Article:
a Third-generation Holocaust survivor.
I’m still looking for the million-dollar question- how did something like that happen in a civilized society? That is the reason why I find myself repeatedly going back to Poland. So far, I visited the death camps three times in an attempt to find an answer to that question. An answer I’m not even sure I will ever get.
I was seventeen when I went on an educational trip to the death camps in Poland for the first time. At the time, I wasn’t capable of comprehending the events that took place nor capable of understanding the depth of the emotions that arise while being there. I wasn’t crying or behaving as I was “expected” to react, which caused me to feel apathetic to my surroundings as well as to the stories that were being told. In addition to all of that, I needed to face my own thoughts and questions about my behavior and capabilities of dealing with such an issue.
As I got older and went on additional visits to Poland, I realized that the educational trip to Auschwitz has to be a journey that celebrates Life and not Death. We need to stop checking off death camps as if from a checklist and not try to squeeze emotion all the time from every possible gland. We have to put much more emphasis on asking the right questions to begin with, like how can it be that an ordinary man, “just another” soldier woke up every morning, kissed his kids, ate his breakfast with his family, then went to another day in the “office” and participated in the murder of millions of innocent human beings. As I was thinking about it more and more, I’ve realized that in every one of us there is the potential to become evil, to participate in an evil act, and hurt others.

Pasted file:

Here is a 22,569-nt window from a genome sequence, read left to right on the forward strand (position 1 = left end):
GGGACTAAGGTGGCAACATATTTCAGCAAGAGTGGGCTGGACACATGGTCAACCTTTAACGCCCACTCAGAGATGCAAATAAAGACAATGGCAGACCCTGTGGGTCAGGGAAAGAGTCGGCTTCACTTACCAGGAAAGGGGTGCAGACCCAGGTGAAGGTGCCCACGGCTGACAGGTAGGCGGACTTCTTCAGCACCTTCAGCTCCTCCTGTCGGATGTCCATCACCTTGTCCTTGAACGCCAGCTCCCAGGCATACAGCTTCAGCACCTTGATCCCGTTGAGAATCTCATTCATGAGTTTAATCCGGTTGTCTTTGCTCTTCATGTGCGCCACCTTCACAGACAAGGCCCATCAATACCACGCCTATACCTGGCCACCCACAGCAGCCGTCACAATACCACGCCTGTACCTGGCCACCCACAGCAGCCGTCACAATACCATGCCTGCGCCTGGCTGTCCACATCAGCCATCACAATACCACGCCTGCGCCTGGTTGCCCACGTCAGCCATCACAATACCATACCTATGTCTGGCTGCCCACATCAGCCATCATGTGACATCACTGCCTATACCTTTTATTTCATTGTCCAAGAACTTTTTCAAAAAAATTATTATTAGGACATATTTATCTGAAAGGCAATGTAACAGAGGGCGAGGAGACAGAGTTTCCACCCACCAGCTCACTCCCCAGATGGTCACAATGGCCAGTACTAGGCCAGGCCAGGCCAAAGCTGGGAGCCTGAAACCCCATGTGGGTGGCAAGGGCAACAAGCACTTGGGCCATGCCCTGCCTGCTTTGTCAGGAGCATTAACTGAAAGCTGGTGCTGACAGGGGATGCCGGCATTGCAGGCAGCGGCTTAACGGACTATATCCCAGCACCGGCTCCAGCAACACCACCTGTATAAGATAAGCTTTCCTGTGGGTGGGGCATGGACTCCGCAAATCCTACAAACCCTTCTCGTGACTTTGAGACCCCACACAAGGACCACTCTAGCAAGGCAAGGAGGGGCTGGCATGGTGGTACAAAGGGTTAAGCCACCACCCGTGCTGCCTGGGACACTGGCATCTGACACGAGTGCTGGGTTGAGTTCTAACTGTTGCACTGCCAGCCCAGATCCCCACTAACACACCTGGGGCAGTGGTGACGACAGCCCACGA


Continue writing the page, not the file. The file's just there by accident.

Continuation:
We have to understand that the Holocaust isn’t just a “Jewish thing” but rather a global story that relates to every human being. People have to get out of Auschwitz asking themselves what they can do to become a better person, end racism, deal with discrimination and how educate themselves about people that are different from us. Each one of us needs to ask ourselves, “what kind of person do I want to be?”